Nebraska 4-H offers wide variety of virtual summer camps

Evan Washburn
Greg Nathan | University Communication
Evan Washburn of Lincoln participates in the Virtual Vibes 4-H camp on June 2. It was the first in a series of virtual 4-H camps taking place this summer.
June 10, 2020

Lincoln, Neb. —Last week, 4-H members from across the state took part in the summer tradition of going off to camp, complete with crafts, competitions and campfire songs.

The camp was the first in a series of virtual 4-H camps taking place this summer. Nebraska 4-H staff did their best to keep the essence of camp alive and well, even as COVID-19 has pushed this year’s events to online spaces.

“We always pride ourselves on meeting kids right where they’re at. We are essentially bringing camp right into your living room,” said Sean Gundersen, Nebraska 4-H camp director. “We wanted to give kids experiences and opportunities to connect with others, create meaningful relationships and learn by doing.”

This year’s virtual camps, like all 4-H camps, are open to youth ages 6-18. The virtual camps are delivered in three-hour sessions, either in the morning or afternoon. And while camps will be online, campers will still get to meet other youth with similar interests and learn from Nebraska 4-H camp professionals, University of Nebraska–Lincoln faculty and students, and industry professionals.

Upcoming camps will help youth build skills and knowledge in areas such as engineering, mobile content creation, agriculture, natural resources, and education and teaching. Husker faculty and staff will work as virtual counselors and activity leaders.

The Calibraska Arts Initiative series will provide opportunities for Nebraska youth and adults to learn more about literary, performing and visual arts. The online summer classes are led by teaching artists and professionals in Los Angeles and beyond, operating in conjunction with the Johnny Carson Center for Emerging Media Arts.

The classes include animation, film, drawing, character design, anime, stand-up/improv comedy, acting and hip-hop dance. Adult classes are included and will be June 15-July 31.

Scholarships are available, as are class material kits for anyone who needs extra help or may be interested in a series of classes. For a full list of classes and registration deadlines, click here.

Last week’s camp, Virtual Vibes: 4-H Camp Style, replicated the traditional sitting-around-the-campfire experience online. Throughout the week, the virtual campers learned about animals, worked on crafts and experiments, sang silly camp songs and took part in friendly online competitions.

“I think that in this time, when we’ve been socially isolating ourselves, we’re giving kids a real opportunity to connect with each other and create the relationships that they desperately need,” Gundersen said.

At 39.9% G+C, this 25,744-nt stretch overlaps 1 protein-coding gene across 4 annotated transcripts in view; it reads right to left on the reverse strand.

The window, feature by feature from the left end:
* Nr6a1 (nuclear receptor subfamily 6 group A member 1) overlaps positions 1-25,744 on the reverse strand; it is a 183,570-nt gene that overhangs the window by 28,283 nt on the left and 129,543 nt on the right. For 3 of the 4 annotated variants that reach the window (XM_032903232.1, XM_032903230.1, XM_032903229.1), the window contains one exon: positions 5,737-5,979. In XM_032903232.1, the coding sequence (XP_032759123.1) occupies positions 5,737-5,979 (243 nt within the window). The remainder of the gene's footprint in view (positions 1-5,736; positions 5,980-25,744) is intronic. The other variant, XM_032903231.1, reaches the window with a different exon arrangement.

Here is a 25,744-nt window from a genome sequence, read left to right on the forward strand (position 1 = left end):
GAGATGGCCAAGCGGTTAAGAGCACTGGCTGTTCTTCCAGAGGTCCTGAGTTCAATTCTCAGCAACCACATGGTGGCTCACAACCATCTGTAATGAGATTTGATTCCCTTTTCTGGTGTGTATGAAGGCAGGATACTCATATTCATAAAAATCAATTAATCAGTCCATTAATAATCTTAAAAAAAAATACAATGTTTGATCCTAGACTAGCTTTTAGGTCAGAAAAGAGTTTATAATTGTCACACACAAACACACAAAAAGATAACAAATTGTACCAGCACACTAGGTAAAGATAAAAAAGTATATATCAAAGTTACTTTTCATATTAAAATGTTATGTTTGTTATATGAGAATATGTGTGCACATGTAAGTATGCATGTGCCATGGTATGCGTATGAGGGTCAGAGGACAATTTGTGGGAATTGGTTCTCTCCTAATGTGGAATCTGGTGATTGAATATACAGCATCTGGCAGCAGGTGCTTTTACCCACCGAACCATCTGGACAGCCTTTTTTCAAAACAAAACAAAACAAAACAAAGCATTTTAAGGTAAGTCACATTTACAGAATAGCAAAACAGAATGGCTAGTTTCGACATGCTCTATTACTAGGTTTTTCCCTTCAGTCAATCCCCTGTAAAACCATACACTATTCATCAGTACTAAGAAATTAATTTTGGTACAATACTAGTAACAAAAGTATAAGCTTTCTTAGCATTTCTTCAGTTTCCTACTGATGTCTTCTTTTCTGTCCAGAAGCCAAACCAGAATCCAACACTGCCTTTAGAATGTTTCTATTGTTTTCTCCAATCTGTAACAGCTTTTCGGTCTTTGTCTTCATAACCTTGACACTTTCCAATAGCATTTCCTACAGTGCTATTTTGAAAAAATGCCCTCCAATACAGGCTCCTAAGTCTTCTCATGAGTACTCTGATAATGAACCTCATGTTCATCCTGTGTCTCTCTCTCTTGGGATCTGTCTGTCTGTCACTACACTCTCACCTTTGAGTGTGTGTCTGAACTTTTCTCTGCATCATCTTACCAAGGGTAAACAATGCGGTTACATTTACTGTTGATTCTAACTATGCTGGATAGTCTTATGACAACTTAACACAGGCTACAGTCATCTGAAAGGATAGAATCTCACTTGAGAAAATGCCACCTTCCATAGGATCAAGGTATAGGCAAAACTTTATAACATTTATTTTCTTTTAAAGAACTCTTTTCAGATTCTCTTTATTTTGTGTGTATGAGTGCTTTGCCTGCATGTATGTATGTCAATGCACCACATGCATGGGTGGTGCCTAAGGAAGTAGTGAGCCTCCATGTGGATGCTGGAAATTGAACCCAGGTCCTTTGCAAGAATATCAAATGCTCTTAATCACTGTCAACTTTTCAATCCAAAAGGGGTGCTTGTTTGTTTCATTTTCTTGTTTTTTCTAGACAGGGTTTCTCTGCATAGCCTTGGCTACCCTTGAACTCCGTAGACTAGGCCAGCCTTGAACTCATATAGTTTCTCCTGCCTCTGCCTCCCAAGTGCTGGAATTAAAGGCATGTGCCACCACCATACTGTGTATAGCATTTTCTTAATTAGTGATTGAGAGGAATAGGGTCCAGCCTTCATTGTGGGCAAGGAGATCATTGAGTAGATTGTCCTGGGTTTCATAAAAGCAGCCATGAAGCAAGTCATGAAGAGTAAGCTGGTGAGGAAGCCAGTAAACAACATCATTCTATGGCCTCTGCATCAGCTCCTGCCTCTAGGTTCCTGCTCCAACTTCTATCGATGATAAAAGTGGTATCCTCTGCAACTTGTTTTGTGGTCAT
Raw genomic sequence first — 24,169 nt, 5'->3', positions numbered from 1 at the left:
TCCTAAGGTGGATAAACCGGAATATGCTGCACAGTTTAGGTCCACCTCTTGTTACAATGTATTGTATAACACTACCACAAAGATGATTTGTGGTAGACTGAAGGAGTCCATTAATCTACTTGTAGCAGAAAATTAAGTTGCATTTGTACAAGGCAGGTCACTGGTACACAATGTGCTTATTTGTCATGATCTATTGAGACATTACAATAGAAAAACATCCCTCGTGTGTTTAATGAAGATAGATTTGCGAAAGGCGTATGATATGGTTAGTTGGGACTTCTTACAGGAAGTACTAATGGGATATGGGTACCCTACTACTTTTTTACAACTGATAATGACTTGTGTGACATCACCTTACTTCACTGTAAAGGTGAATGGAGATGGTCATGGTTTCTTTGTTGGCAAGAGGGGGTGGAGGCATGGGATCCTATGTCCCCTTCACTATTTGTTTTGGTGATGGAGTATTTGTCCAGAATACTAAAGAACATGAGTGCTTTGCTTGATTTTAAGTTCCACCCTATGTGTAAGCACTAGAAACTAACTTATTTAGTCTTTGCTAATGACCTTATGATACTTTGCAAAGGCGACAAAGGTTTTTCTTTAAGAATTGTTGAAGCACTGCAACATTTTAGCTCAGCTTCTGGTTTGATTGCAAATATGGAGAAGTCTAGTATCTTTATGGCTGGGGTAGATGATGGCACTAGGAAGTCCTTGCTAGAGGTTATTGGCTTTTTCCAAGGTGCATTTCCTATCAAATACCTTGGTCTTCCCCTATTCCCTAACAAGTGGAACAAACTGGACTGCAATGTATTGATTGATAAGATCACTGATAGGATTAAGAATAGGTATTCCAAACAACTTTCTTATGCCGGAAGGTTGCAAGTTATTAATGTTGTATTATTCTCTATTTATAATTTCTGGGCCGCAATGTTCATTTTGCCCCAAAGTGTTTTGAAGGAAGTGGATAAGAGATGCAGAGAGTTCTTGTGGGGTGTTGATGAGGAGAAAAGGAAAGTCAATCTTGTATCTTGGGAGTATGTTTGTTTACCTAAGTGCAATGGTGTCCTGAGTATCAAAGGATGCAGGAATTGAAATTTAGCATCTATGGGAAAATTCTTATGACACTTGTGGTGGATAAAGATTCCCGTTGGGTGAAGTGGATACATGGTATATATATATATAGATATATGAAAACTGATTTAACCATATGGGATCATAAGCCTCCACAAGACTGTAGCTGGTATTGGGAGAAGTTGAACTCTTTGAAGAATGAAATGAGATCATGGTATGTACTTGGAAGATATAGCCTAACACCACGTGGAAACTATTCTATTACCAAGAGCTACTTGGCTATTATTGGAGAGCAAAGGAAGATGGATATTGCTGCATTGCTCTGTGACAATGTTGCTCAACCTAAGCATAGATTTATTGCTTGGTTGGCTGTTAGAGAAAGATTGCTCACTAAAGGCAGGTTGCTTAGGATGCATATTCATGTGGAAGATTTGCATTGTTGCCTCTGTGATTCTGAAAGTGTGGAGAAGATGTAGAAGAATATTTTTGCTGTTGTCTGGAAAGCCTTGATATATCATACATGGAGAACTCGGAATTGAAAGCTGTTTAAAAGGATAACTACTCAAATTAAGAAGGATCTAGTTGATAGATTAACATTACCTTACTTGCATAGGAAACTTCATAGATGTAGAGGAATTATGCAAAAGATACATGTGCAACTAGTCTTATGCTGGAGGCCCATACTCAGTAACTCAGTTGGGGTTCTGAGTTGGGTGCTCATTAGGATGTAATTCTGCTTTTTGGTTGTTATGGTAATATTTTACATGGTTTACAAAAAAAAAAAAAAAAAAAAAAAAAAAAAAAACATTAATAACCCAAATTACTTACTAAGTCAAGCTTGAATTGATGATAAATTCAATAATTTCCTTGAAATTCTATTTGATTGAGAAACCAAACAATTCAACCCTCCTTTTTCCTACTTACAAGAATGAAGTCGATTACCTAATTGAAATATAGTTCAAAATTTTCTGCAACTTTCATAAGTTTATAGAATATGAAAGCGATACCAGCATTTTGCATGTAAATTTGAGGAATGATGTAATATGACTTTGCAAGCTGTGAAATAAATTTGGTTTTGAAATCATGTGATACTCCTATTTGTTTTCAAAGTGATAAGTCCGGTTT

Evan Washburn watches the reaction after dropping a Mentos candy into a soda bottle in his family’s driveway. The activity was part of the Virtual Vibes 4-H camp.
Greg Nathan | University Communication
Evan Washburn watches the reaction after dropping a Mentos candy into a soda bottle in his family’s driveway. The activity was part of the Virtual Vibes 4-H camp.

Ashley Washburn is a parent and former Seward County 4-H’er. Her fifth-grade son, Evan, attended last week’s camp.

“With two parents working from home right now, and having two kids who are without child care at the moment, it’s awesome to have an activity that’s engaging and that will keep them busy,” Washburn said. “That’s a huge benefit right there.”

Evan said he enjoyed interacting with the students on screen, experimenting in the magic milk activity and dancing to the 4-H songs with everyone.

“It was cool to see what their projects looked like,” Evan said of the other kids’ magic milk experiments during the first day of camp.

Washburn said she was impressed with how well 4-H staff were able to deliver the camp experience in a virtual format.

“I could tell they were really working hard to kind of replicate that in-person experience,” she said. “They had activities, music, dancing, camp songs and all of those things that you would hope to have in person.”

Camps always end with a reflection piece that asks campers to consider how what they learned applies to life outside of the 4-H experience.

“We are creating a prolonged experience over a week that we are very hopeful will create some connections and real-life relationships outside of the virtual space,” Gundersen said. “It’s a truly interactive experience where the youth are interacting with each other and with these adults who care for them.”

For a full schedule of camps, along with descriptions and registration information, click here. Additionally, Nebraska 4-H is offering a limited number of camp scholarships. For more information and to apply for a scholarship, click here.

Nebraska Extension continues to offer other live, free in-person learning experiences with Living Room Learning, the Boredom Buster Challenge and Family Fun Night. Find the complete list of virtual summer programs here.

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